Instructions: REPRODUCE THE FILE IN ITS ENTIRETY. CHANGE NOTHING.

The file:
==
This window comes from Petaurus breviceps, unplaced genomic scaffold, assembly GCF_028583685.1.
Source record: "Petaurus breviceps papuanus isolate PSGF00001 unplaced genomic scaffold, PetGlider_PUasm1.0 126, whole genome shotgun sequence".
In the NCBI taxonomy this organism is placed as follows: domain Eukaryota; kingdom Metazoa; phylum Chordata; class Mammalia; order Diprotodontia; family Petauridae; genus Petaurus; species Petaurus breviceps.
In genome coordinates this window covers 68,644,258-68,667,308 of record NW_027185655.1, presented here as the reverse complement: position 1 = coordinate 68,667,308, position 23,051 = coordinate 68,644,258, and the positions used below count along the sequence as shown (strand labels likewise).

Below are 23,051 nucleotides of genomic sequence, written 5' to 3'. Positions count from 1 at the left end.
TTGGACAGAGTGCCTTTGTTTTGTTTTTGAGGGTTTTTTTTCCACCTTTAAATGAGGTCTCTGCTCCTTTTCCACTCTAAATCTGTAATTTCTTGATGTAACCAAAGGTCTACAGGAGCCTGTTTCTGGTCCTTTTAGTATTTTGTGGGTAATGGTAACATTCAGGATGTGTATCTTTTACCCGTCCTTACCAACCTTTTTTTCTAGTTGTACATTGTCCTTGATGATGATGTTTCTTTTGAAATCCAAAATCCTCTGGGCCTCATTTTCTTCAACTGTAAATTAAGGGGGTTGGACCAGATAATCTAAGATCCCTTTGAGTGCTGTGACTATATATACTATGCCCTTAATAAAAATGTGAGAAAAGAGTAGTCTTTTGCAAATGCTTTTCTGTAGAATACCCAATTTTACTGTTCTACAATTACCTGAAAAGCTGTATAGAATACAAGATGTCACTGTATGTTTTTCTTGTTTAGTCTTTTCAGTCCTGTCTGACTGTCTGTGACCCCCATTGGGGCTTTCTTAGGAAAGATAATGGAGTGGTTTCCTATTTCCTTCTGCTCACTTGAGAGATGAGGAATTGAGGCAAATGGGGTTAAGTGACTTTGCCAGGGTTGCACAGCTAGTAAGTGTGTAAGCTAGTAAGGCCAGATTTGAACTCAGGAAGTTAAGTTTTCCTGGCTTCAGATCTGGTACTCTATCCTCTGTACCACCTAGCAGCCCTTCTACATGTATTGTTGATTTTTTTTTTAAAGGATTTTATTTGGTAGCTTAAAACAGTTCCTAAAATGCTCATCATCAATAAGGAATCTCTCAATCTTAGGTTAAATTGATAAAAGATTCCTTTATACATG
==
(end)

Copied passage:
This window comes from Petaurus breviceps, unplaced genomic scaffold, assembly GCF_028583685.1.
Source record: "Petaurus breviceps papuanus isolate PSGF00001 unplaced genomic scaffold, PetGlider_PUasm1.0 126, whole genome shotgun sequence".
In the NCBI taxonomy this organism is placed as follows: domain Eukaryota; kingdom Metazoa; phylum Chordata; class Mammalia; order Diprotodontia; family Petauridae; genus Petaurus; species Petaurus breviceps.
In genome coordinates this window covers 68,644,258-68,667,308 of record NW_027185655.1, presented here as the reverse complement: position 1 = coordinate 68,667,308, position 23,051 = coordinate 68,644,258, and the positions used below count along the sequence as shown (strand labels likewise).

Below are 23,051 nucleotides of genomic sequence, written 5' to 3'. Positions count from 1 at the left end.
TTGGACAGAGTGCCTTTGTTTTGTTTTTGAGGGTTTTTTTTCCACCTTTAAATGAGGTCTCTGCTCCTTTTCCACTCTAAATCTGTAATTTCTTGATGTAACCAAAGGTCTACAGGAGCCTGTTTCTGGTCCTTTTAGTATTTTGTGGGTAATGGTAACATTCAGGATGTGTATCTTTTACCCGTCCTTACCAACCTTTTTTTCTAGTTGTACATTGTCCTTGATGATGATGTTTCTTTTGAAATCCAAAATCCTCTGGGCCTCATTTTCTTCAACTGTAAATTAAGGGGGTTGGACCAGATAATCTAAGATCCCTTTGAGTGCTGTGACTATATATACTATGCCCTTAATAAAAATGTGAGAAAAGAGTAGTCTTTTGCAAATGCTTTTCTGTAGAATACCCAATTTTACTGTTCTACAATTACCTGAAAAGCTGTATAGAATACAAGATGTCACTGTATGTTTTTCTTGTTTAGTCTTTTCAGTCCTGTCTGACTGTCTGTGACCCCCATTGGGGCTTTCTTAGGAAAGATAATGGAGTGGTTTCCTATTTCCTTCTGCTCACTTGAGAGATGAGGAATTGAGGCAAATGGGGTTAAGTGACTTTGCCAGGGTTGCACAGCTAGTAAGTGTGTAAGCTAGTAAGGCCAGATTTGAACTCAGGAAGTTAAGTTTTCCTGGCTTCAGATCTGGTACTCTATCCTCTGTACCACCTAGCAGCCCTTCTACATGTATTGTTGATTTTTTTTTTAAAGGATTTTATTTGGTAGCTTAAAACAGTTCCTAAAATGCTCATCATCAATAAGGAATCTCTCAATCTTAGGTTAAATTGATAAAAGATTCCTTTATACATG